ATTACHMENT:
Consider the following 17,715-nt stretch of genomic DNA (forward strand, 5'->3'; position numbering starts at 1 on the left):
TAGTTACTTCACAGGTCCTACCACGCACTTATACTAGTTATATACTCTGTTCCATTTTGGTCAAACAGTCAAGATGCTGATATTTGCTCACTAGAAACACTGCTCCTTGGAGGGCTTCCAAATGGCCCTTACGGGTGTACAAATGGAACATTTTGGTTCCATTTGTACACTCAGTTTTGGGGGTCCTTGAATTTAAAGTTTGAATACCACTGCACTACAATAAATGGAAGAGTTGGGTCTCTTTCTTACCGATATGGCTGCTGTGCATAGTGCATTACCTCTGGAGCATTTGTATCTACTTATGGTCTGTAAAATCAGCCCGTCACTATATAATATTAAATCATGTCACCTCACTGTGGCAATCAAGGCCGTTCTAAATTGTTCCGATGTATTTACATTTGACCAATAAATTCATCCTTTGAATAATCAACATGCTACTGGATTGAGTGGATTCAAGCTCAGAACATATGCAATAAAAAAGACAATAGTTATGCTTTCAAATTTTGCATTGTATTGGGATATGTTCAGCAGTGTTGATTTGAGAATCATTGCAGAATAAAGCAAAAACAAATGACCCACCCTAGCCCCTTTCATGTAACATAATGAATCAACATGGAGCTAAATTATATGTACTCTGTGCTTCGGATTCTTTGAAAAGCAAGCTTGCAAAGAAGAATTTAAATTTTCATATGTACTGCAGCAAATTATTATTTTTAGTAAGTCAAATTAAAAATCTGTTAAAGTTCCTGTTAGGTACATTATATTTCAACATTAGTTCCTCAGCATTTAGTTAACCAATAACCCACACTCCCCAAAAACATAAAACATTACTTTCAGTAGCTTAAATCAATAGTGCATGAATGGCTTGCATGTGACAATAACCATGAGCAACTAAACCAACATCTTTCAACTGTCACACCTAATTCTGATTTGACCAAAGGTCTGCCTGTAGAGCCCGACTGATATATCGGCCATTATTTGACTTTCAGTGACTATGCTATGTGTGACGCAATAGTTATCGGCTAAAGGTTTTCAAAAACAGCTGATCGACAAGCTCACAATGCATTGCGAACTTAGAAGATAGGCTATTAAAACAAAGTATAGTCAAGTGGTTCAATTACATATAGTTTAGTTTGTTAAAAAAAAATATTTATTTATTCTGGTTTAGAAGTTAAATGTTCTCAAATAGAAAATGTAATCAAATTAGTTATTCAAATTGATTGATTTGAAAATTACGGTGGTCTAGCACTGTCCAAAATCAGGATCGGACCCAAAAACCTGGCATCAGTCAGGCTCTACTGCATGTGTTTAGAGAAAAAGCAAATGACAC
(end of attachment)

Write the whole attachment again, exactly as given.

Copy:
Consider the following 17,715-nt stretch of genomic DNA (forward strand, 5'->3'; position numbering starts at 1 on the left):
TAGTTACTTCACAGGTCCTACCACGCACTTATACTAGTTATATACTCTGTTCCATTTTGGTCAAACAGTCAAGATGCTGATATTTGCTCACTAGAAACACTGCTCCTTGGAGGGCTTCCAAATGGCCCTTACGGGTGTACAAATGGAACATTTTGGTTCCATTTGTACACTCAGTTTTGGGGGTCCTTGAATTTAAAGTTTGAATACCACTGCACTACAATAAATGGAAGAGTTGGGTCTCTTTCTTACCGATATGGCTGCTGTGCATAGTGCATTACCTCTGGAGCATTTGTATCTACTTATGGTCTGTAAAATCAGCCCGTCACTATATAATATTAAATCATGTCACCTCACTGTGGCAATCAAGGCCGTTCTAAATTGTTCCGATGTATTTACATTTGACCAATAAATTCATCCTTTGAATAATCAACATGCTACTGGATTGAGTGGATTCAAGCTCAGAACATATGCAATAAAAAAGACAATAGTTATGCTTTCAAATTTTGCATTGTATTGGGATATGTTCAGCAGTGTTGATTTGAGAATCATTGCAGAATAAAGCAAAAACAAATGACCCACCCTAGCCCCTTTCATGTAACATAATGAATCAACATGGAGCTAAATTATATGTACTCTGTGCTTCGGATTCTTTGAAAAGCAAGCTTGCAAAGAAGAATTTAAATTTTCATATGTACTGCAGCAAATTATTATTTTTAGTAAGTCAAATTAAAAATCTGTTAAAGTTCCTGTTAGGTACATTATATTTCAACATTAGTTCCTCAGCATTTAGTTAACCAATAACCCACACTCCCCAAAAACATAAAACATTACTTTCAGTAGCTTAAATCAATAGTGCATGAATGGCTTGCATGTGACAATAACCATGAGCAACTAAACCAACATCTTTCAACTGTCACACCTAATTCTGATTTGACCAAAGGTCTGCCTGTAGAGCCCGACTGATATATCGGCCATTATTTGACTTTCAGTGACTATGCTATGTGTGACGCAATAGTTATCGGCTAAAGGTTTTCAAAAACAGCTGATCGACAAGCTCACAATGCATTGCGAACTTAGAAGATAGGCTATTAAAACAAAGTATAGTCAAGTGGTTCAATTACATATAGTTTAGTTTGTTAAAAAAAAATATTTATTTATTCTGGTTTAGAAGTTAAATGTTCTCAAATAGAAAATGTAATCAAATTAGTTATTCAAATTGATTGATTTGAAAATTACGGTGGTCTAGCACTGTCCAAAATCAGGATCGGACCCAAAAACCTGGCATCAGTCAGGCTCTACTGCATGTGTTTAGAGAAAAAGCAAATGACAC